Start by asking this fundamental question – talent is –  and insert your answer here. Then follow with deliberate reflection and diagnose the reasons underpinning the above answers and take note of the why (or three why’s) of talent. XXX (your answer) is talent because, because, because…

Can you and your team articulate who – the individuals – and what – the skills and capabilities or jobs are disproportionately valuable within the context of strategic ambitions and operational needs as it stands today?

Answering the question – what talent is, is pivotal.

Take the time to pause and reflect, when we talk about talent, what do we mean? 

Where, when and how have our collective meanings changed?

Do we have a solid foundation for informed decision making about where our workforce benefits from stabilisation?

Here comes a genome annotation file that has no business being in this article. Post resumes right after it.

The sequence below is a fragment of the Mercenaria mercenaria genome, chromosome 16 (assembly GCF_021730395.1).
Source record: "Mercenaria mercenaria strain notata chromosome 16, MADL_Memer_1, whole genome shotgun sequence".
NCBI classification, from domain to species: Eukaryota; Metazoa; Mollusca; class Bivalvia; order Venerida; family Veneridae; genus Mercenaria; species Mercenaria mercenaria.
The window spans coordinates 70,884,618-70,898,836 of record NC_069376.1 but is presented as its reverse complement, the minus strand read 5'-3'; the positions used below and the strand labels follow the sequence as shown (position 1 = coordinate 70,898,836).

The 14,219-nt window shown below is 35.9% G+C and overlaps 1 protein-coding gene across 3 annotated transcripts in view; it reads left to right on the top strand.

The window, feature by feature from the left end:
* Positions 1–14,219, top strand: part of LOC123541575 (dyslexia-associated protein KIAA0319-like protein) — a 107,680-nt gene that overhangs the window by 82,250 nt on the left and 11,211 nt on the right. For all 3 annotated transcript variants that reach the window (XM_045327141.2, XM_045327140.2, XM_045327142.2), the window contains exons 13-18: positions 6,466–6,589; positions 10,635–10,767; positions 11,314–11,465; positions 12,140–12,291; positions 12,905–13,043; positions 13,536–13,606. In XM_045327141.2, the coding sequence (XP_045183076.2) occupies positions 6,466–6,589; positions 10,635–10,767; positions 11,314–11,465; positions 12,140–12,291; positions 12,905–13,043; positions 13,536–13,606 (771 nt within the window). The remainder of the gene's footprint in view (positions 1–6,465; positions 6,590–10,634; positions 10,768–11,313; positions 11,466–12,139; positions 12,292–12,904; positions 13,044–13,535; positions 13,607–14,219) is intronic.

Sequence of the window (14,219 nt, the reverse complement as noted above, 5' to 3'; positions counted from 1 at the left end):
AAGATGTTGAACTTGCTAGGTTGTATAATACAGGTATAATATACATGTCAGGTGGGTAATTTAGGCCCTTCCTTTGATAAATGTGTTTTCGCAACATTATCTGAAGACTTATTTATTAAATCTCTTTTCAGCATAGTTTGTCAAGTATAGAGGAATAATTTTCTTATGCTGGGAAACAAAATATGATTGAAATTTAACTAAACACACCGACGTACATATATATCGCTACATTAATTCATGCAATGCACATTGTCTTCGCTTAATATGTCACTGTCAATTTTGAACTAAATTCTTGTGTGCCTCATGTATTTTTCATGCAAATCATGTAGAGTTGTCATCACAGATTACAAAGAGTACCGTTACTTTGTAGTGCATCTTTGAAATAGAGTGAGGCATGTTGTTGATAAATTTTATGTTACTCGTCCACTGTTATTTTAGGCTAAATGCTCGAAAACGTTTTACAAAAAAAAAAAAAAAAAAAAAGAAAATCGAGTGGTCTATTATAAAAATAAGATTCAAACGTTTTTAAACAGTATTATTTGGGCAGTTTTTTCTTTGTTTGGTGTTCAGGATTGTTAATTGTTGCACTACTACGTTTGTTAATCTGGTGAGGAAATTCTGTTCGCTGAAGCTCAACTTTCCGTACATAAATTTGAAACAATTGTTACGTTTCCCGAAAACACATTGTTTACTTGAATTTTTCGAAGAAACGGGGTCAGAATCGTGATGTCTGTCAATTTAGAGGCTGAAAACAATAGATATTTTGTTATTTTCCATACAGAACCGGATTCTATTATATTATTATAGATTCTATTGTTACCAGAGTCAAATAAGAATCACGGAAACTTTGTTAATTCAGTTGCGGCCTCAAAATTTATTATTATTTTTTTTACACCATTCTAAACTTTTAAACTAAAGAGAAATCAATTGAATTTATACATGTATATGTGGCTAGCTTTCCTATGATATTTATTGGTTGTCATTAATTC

And where should we invest in rearranging?

Below are aspects of your workforce where you can reflect and evaluate what talent is and is not (now) – is it the talent we wanted to keep, or that which we did not want to lose?

Or are some individuals, skills and capabilities or jobs valuable in times of crisis contrasted with being of little value when dormant?

Better questions are at the heart of responsible decision making for talent management is a judgment-orientated activity whereby organisational actors make judgments about the value of specific individuals, skills and capabilities, roles, jobs and tasks within their workforces; make decisions based on judgments of value; and where decisions about (disproportionate) resource allocations are based on prior judgments of value.